As we age, our needs change. Whether social, mental, physical, financial—what we needed when we were in our twenties and thirties are often not the same things we need in our forties and fifties, or sixties and seventies, or if we are especially lucky, in our eighties or nineties. This is especially true with our legal needs. This article outlines some of the more common legal concerns facing America’s “Stonewall Generation.” The Stonewall Generation describes those baby boomers who came of age in the 1960s and 1970s, as Americans, for perhaps the first time, began to understand and recognize the fight for gay liberation.
Unlike their straight counterparts, though, LGBTQ+ elders often still find themselves fighting for inclusion and visibility. This is true in 2022, even though SAGE (an LGBTQ+-elder advocacy group) estimates that by 2030, there will be more than 7 million LGBTQ+ people over the age of 50 in the United States. Many of the Stonewall Generation, disenfranchised from the legal protections that straight Americans enjoyed for so many years, created ways to protect themselves in their later years. As legal rights have expanded, though, LGBTQ+ people should ensure that they are positioned to take advantage of all the protections and privileges afford to them under the law.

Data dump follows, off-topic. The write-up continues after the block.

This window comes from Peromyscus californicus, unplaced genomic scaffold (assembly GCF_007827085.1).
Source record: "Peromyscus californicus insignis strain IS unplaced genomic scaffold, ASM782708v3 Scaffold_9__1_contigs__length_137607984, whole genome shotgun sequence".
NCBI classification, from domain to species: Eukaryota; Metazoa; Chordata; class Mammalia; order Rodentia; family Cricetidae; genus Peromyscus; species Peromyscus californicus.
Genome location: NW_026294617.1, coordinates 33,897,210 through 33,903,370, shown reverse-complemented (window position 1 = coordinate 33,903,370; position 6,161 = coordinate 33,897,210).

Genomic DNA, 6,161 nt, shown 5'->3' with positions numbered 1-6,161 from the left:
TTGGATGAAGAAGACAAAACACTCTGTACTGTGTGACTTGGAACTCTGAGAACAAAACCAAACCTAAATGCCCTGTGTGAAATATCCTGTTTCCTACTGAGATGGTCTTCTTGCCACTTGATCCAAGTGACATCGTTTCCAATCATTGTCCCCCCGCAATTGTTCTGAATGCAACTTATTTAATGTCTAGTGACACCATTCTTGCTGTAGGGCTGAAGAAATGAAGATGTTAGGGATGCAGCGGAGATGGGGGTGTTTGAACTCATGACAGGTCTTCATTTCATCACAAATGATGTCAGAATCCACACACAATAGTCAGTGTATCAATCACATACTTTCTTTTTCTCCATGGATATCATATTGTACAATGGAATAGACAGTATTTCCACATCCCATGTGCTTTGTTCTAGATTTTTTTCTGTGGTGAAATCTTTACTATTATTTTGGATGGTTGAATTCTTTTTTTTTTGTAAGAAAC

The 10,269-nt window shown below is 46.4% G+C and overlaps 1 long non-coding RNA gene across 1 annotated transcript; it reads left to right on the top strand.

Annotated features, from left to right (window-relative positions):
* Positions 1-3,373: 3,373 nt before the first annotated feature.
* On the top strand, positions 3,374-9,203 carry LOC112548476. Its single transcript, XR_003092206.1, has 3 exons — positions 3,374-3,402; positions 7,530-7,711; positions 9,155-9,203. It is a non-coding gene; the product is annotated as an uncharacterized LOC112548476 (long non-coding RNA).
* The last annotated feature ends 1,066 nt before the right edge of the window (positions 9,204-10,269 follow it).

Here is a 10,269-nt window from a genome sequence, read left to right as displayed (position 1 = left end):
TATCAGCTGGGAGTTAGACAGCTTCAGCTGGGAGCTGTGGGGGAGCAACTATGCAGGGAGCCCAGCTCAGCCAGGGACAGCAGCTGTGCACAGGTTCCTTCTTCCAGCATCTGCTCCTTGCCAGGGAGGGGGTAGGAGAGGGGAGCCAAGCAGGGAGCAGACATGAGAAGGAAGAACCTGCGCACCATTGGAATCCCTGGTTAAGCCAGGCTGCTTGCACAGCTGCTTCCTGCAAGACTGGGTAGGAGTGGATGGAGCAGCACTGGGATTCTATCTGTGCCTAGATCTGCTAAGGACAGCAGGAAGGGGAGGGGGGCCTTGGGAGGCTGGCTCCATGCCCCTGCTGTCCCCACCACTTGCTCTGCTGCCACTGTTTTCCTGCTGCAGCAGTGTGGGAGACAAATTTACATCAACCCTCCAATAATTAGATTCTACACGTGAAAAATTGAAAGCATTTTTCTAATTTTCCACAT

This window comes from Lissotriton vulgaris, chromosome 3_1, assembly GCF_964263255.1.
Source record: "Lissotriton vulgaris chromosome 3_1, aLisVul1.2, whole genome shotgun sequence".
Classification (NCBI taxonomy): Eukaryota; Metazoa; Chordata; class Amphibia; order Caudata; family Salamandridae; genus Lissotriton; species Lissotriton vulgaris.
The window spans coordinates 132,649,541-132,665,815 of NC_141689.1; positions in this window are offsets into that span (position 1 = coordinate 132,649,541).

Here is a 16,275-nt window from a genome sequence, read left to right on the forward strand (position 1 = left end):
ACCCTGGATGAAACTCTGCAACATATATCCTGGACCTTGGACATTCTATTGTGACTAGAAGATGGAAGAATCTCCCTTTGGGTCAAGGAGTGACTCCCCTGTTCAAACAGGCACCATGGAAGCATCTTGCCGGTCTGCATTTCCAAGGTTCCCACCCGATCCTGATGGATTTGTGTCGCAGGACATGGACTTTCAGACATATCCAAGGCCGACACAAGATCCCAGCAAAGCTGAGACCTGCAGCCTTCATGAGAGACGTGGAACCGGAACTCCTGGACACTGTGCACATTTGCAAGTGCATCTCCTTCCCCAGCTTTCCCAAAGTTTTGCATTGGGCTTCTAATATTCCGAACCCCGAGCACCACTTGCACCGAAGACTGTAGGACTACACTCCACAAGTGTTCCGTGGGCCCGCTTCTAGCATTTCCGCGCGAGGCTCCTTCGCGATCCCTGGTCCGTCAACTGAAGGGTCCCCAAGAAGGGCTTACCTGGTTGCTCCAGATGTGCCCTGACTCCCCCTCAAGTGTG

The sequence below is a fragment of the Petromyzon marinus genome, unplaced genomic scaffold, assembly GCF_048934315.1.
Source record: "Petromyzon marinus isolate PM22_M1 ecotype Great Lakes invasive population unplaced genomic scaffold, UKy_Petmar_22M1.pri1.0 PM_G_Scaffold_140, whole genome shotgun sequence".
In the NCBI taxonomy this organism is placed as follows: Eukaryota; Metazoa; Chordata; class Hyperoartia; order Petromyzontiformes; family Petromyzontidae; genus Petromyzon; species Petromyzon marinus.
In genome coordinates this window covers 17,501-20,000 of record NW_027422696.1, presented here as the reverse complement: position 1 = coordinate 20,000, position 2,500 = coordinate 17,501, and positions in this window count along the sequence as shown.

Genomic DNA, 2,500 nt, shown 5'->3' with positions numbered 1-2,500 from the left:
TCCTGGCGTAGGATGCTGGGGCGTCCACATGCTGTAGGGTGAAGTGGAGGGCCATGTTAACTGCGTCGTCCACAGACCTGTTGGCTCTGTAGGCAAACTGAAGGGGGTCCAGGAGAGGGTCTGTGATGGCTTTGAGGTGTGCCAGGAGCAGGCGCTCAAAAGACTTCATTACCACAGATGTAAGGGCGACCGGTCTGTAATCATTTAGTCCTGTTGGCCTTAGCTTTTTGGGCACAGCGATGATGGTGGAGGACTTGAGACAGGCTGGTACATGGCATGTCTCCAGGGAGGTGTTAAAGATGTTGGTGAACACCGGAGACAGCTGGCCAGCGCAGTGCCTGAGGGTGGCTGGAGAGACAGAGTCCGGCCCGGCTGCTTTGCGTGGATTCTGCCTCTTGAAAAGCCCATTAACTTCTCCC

This article outlines four of the most important legal considerations LGBTQ+ elders (and, for that matter, any LGBTQ+ person) should consider.
Draft a Will